Eric Carle

Published August 31, 2009 by Molly

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No survey of classic kid’s book illustrators would be complete without Eric Carle, whose best-known work The Very Hungry Caterpillar has sold over 29 million copies since it was published in 1969. Wowza!

Like all stellar children’s illustrators, Carle’s work is colorful, ingenious and recognizable at fifty paces. The artist layers hand-painted papers to form his signature collages of pandas, frogs, cats and bears. The most memorable aspect of Carle’s work, however, is not exactly an aesthetic value. More than any other illustrator, Carle fills his work with love and warmth––qualities as magnetic on the page as they are difficult to capture.

Born in 1929 in Syracuse, New York to German immigrants, Carle recalls tramping through the woods with his father and examining the wonders of nature, a feeling he tries to recapture in books like Brown Bear, Brown Bear, What Do You See?

Normally when you love something dearly––a song, a painting, a pair of pants––and find out that millions of other people feel the same way, a certain sense of intimacy with the product is lost. Part of Eric Carle’s magic is that this is never the case with his books. No matter how many copies of Polar Bear, Polar Bear, What Do You Hear make their way across the globe, all the joy and love of Carle’s inventions remain firmly intact.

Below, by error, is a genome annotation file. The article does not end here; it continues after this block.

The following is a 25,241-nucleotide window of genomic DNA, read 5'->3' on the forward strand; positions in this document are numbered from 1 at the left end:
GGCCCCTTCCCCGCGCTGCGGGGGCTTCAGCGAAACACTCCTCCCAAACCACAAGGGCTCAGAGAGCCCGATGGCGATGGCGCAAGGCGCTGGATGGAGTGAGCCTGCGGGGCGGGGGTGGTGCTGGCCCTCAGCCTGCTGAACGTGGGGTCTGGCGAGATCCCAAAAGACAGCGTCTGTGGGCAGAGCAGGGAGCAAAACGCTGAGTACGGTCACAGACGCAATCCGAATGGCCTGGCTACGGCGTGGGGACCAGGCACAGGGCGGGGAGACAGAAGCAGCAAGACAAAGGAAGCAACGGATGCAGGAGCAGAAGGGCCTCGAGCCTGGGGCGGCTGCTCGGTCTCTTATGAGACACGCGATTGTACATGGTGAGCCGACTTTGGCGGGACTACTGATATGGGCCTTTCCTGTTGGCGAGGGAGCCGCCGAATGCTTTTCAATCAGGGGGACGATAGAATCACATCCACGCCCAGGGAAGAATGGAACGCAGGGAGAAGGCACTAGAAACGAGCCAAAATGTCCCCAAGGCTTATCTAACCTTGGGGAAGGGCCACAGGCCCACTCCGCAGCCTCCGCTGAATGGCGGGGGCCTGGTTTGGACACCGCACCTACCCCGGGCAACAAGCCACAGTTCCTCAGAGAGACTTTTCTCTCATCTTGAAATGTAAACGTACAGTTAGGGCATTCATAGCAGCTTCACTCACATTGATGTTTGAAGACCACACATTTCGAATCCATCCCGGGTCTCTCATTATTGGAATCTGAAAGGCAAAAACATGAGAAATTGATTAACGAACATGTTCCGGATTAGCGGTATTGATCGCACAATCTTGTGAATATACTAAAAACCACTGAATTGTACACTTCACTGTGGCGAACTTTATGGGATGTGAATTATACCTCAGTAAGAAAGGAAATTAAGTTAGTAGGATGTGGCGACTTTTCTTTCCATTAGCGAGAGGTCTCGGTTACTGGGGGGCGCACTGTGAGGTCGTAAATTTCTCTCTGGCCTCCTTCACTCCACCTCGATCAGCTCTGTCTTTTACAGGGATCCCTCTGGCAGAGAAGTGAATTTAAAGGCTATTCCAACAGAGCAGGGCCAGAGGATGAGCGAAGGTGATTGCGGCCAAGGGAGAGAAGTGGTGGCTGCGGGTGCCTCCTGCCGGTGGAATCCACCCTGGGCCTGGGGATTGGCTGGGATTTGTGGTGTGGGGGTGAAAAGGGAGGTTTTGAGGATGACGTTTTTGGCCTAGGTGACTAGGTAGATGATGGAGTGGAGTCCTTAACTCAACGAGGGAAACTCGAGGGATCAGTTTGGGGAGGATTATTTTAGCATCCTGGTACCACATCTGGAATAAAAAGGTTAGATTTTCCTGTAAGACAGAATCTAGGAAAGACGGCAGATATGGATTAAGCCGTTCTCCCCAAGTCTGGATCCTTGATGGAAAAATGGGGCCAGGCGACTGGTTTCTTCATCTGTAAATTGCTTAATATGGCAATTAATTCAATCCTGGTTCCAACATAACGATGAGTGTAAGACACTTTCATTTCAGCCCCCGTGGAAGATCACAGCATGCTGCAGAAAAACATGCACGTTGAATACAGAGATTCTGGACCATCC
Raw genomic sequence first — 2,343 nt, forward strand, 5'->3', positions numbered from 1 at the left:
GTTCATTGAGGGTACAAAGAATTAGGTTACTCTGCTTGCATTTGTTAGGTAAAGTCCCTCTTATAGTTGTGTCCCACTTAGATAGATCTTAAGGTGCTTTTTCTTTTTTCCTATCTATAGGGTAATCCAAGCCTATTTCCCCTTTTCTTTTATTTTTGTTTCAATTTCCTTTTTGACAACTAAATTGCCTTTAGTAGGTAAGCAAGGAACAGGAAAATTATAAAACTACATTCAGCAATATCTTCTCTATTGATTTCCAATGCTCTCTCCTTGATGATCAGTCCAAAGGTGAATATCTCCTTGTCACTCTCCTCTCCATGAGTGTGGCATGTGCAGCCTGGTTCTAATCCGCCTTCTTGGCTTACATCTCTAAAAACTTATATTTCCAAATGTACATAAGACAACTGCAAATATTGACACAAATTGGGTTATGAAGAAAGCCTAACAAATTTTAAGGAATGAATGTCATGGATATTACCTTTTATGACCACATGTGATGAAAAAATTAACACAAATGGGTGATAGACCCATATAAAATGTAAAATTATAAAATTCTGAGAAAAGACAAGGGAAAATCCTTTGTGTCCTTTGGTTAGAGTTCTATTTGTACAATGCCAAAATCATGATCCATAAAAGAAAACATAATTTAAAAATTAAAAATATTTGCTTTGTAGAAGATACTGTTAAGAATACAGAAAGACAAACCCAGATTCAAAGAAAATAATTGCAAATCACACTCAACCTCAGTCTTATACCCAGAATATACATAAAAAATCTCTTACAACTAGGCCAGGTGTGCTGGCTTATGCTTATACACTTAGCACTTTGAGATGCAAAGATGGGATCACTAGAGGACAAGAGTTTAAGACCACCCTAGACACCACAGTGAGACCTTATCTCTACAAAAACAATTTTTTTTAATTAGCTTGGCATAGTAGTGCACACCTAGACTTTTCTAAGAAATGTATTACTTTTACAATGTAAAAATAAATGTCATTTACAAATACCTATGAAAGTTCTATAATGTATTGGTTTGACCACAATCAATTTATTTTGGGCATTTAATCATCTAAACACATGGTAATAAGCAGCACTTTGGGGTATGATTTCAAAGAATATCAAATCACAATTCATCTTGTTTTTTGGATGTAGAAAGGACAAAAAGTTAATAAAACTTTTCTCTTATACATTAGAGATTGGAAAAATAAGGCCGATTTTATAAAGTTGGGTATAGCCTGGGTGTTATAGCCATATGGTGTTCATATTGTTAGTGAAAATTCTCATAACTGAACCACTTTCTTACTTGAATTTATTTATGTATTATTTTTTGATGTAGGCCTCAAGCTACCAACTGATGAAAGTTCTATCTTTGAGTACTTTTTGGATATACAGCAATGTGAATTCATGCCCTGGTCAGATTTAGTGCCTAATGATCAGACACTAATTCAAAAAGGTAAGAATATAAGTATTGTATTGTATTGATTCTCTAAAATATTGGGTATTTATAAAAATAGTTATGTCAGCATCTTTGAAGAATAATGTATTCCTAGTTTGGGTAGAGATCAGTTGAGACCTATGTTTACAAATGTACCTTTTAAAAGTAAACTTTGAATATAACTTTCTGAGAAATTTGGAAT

Best of all? Carle keeps a delightful blog for those seeking a bit of his magic on the internet.

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This is part four of a series about classic children’s book illustrators. Previous subjects include Richard Scarry, Clement Hurd and Tomi Ungerer.

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One comment so far

  1. GARCIA says:

    Eric Carle is the best. Yet it seems a lot of people don’t know his name. So thanks Molly.

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